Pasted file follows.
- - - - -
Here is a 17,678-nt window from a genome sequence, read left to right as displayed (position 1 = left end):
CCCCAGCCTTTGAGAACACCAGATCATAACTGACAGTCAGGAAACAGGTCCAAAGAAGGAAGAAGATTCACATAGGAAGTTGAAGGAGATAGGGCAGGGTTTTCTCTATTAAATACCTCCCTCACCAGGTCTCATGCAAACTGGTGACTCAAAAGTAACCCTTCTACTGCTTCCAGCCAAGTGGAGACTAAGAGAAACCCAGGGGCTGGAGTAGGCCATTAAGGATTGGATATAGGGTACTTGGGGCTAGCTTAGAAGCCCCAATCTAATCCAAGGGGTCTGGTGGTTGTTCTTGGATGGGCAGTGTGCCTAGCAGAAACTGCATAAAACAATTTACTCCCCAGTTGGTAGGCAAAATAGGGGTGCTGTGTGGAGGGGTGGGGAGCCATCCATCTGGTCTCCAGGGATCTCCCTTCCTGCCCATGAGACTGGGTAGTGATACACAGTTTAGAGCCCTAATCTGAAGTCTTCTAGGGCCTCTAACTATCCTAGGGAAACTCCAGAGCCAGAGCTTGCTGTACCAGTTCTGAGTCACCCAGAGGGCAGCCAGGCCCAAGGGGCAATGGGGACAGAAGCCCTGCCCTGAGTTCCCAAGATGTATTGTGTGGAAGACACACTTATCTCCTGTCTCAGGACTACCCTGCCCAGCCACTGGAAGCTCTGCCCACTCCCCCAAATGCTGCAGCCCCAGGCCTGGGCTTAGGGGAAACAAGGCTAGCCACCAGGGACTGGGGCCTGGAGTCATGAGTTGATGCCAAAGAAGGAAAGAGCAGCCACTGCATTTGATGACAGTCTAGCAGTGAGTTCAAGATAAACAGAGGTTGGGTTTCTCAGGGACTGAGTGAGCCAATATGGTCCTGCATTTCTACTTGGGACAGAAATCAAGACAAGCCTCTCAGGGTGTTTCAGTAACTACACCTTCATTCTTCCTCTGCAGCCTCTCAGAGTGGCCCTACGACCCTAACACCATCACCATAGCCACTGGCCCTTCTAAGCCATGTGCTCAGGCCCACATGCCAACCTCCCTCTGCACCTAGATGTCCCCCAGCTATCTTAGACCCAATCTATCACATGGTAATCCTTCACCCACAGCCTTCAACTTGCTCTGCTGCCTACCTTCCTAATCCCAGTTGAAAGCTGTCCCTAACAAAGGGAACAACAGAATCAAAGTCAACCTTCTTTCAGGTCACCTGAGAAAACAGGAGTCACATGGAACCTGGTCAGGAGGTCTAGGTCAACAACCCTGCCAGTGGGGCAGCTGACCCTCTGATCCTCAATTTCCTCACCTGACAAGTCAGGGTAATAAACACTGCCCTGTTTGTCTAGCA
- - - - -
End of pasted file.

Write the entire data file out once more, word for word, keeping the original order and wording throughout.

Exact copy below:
Here is a 17,678-nt window from a genome sequence, read left to right as displayed (position 1 = left end):
CCCCAGCCTTTGAGAACACCAGATCATAACTGACAGTCAGGAAACAGGTCCAAAGAAGGAAGAAGATTCACATAGGAAGTTGAAGGAGATAGGGCAGGGTTTTCTCTATTAAATACCTCCCTCACCAGGTCTCATGCAAACTGGTGACTCAAAAGTAACCCTTCTACTGCTTCCAGCCAAGTGGAGACTAAGAGAAACCCAGGGGCTGGAGTAGGCCATTAAGGATTGGATATAGGGTACTTGGGGCTAGCTTAGAAGCCCCAATCTAATCCAAGGGGTCTGGTGGTTGTTCTTGGATGGGCAGTGTGCCTAGCAGAAACTGCATAAAACAATTTACTCCCCAGTTGGTAGGCAAAATAGGGGTGCTGTGTGGAGGGGTGGGGAGCCATCCATCTGGTCTCCAGGGATCTCCCTTCCTGCCCATGAGACTGGGTAGTGATACACAGTTTAGAGCCCTAATCTGAAGTCTTCTAGGGCCTCTAACTATCCTAGGGAAACTCCAGAGCCAGAGCTTGCTGTACCAGTTCTGAGTCACCCAGAGGGCAGCCAGGCCCAAGGGGCAATGGGGACAGAAGCCCTGCCCTGAGTTCCCAAGATGTATTGTGTGGAAGACACACTTATCTCCTGTCTCAGGACTACCCTGCCCAGCCACTGGAAGCTCTGCCCACTCCCCCAAATGCTGCAGCCCCAGGCCTGGGCTTAGGGGAAACAAGGCTAGCCACCAGGGACTGGGGCCTGGAGTCATGAGTTGATGCCAAAGAAGGAAAGAGCAGCCACTGCATTTGATGACAGTCTAGCAGTGAGTTCAAGATAAACAGAGGTTGGGTTTCTCAGGGACTGAGTGAGCCAATATGGTCCTGCATTTCTACTTGGGACAGAAATCAAGACAAGCCTCTCAGGGTGTTTCAGTAACTACACCTTCATTCTTCCTCTGCAGCCTCTCAGAGTGGCCCTACGACCCTAACACCATCACCATAGCCACTGGCCCTTCTAAGCCATGTGCTCAGGCCCACATGCCAACCTCCCTCTGCACCTAGATGTCCCCCAGCTATCTTAGACCCAATCTATCACATGGTAATCCTTCACCCACAGCCTTCAACTTGCTCTGCTGCCTACCTTCCTAATCCCAGTTGAAAGCTGTCCCTAACAAAGGGAACAACAGAATCAAAGTCAACCTTCTTTCAGGTCACCTGAGAAAACAGGAGTCACATGGAACCTGGTCAGGAGGTCTAGGTCAACAACCCTGCCAGTGGGGCAGCTGACCCTCTGATCCTCAATTTCCTCACCTGACAAGTCAGGGTAATAAACACTGCCCTGTTTGTCTAGCA